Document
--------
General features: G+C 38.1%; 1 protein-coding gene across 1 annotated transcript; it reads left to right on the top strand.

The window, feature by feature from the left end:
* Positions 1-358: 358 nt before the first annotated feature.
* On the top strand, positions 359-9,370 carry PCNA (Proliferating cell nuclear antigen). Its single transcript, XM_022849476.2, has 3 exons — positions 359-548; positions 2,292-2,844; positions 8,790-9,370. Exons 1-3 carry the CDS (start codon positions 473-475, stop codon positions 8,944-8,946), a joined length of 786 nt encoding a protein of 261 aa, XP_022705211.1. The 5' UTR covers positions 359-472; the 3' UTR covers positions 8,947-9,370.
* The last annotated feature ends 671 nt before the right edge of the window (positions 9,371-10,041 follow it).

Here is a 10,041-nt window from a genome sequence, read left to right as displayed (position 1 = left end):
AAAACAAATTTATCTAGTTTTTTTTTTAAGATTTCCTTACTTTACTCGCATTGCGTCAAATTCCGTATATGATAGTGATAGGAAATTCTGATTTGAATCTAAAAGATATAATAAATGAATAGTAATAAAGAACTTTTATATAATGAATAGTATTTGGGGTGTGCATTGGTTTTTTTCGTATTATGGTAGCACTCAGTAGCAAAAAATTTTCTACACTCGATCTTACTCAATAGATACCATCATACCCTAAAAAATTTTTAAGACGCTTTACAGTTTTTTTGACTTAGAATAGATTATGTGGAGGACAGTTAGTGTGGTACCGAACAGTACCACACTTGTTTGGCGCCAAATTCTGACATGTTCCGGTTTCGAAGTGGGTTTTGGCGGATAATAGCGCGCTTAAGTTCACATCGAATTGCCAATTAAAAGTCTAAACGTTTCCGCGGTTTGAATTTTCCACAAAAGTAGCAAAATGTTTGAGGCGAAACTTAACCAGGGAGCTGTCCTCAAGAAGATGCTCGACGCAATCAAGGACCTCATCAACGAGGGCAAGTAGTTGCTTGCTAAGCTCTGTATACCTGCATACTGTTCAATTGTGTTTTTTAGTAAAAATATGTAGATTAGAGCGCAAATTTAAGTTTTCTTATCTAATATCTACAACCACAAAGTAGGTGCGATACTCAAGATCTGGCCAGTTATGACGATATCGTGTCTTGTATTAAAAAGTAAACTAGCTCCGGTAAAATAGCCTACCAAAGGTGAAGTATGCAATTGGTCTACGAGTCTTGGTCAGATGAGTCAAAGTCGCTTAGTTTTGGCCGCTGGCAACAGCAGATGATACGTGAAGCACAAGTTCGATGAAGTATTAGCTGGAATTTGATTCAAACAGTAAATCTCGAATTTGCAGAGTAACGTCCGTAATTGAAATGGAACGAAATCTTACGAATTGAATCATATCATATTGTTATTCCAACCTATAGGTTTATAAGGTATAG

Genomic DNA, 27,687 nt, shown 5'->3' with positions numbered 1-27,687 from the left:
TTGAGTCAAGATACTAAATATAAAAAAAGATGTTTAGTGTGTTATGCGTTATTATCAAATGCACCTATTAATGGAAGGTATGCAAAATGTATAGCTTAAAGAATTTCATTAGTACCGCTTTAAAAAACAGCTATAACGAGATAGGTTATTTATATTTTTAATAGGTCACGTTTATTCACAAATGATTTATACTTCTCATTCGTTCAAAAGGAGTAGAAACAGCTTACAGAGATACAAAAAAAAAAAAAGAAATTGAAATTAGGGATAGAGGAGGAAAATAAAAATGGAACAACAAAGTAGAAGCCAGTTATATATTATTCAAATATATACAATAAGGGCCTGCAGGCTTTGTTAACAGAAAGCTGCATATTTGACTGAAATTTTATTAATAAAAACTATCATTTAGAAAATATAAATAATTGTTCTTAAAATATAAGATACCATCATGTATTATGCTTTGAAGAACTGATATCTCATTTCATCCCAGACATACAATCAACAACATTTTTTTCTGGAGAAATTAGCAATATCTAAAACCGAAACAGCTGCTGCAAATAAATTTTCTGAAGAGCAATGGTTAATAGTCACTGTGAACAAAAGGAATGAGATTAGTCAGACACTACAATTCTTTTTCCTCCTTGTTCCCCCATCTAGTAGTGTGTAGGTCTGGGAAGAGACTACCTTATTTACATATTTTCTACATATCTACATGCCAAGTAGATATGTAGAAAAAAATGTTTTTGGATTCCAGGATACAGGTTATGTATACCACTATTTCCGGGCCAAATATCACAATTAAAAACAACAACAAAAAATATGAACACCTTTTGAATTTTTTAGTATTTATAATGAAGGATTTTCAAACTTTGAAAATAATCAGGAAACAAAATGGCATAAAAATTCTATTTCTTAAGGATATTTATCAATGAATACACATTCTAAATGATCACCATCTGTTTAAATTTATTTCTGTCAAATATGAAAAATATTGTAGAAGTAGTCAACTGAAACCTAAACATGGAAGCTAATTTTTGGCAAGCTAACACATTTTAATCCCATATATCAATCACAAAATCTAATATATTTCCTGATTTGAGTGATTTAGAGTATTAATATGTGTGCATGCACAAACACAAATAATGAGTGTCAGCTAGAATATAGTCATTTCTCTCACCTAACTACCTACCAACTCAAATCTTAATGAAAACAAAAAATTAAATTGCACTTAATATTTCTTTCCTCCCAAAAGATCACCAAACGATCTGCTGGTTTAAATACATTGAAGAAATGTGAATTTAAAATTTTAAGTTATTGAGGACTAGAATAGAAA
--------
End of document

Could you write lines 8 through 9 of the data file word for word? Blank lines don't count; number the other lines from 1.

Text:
Genomic DNA, 27,687 nt, shown 5'->3' with positions numbered 1-27,687 from the left:
TTGAGTCAAGATACTAAATATAAAAAAAGATGTTTAGTGTGTTATGCGTTATTATCAAATGCACCTATTAATGGAAGGTATGCAAAATGTATAGCTTAAAGAATTTCATTAGTACCGCTTTAAAAAACAGCTATAACGAGATAGGTTATTTATATTTTTAATAGGTCACGTTTATTCACAAATGATTTATACTTCTCATTCGTTCAAAAGGAGTAGAAACAGCTTACAGAGATACAAAAAAAAAAAAAGAAATTGAAATTAGGGATAGAGGAGGAAAATAAAAATGGAACAACAAAGTAGAAGCCAGTTATATATTATTCAAATATATACAATAAGGGCCTGCAGGCTTTGTTAACAGAAAGCTGCATATTTGACTGAAATTTTATTAATAAAAACTATCATTTAGAAAATATAAATAATTGTTCTTAAAATATAAGATACCATCATGTATTATGCTTTGAAGAACTGATATCTCATTTCATCCCAGACATACAATCAACAACATTTTTTTCTGGAGAAATTAGCAATATCTAAAACCGAAACAGCTGCTGCAAATAAATTTTCTGAAGAGCAATGGTTAATAGTCACTGTGAACAAAAGGAATGAGATTAGTCAGACACTACAATTCTTTTTCCTCCTTGTTCCCCCATCTAGTAGTGTGTAGGTCTGGGAAGAGACTACCTTATTTACATATTTTCTACATATCTACATGCCAAGTAGATATGTAGAAAAAAATGTTTTTGGATTCCAGGATACAGGTTATGTATACCACTATTTCCGGGCCAAATATCACAATTAAAAACAACAACAAAAAATATGAACACCTTTTGAATTTTTTAGTATTTATAATGAAGGATTTTCAAACTTTGAAAATAATCAGGAAACAAAATGGCATAAAAATTCTATTTCTTAAGGATATTTATCAATGAATACACATTCTAAATGATCACCATCTGTTTAAATTTATTTCTGTCAAATATGAAAAATATTGTAGAAGTAGTCAACTGAAACCTAAACATGGAAGCTAATTTTTGGCAAGCTAACACATTTTAATCCCATATATCAATCACAAAATCTAATATATTTCCTGATTTGAGTGATTTAGAGTATTAATATGTGTGCATGCACAAACACAAATAATGAGTGTCAGCTAGAATATAGTCATTTCTCTCACCTAACTACCTACCAACTCAAATCTTAATGAAAACAAAAAATTAAATTGCACTTAATATTTCTTTCCTCCCAAAAGATCACCAAACGATCTGCTGGTTTAAATACATTGAAGAAATGTGAATTTAAAATTTTAAGTTATTGAGGACTAGAATAGAAA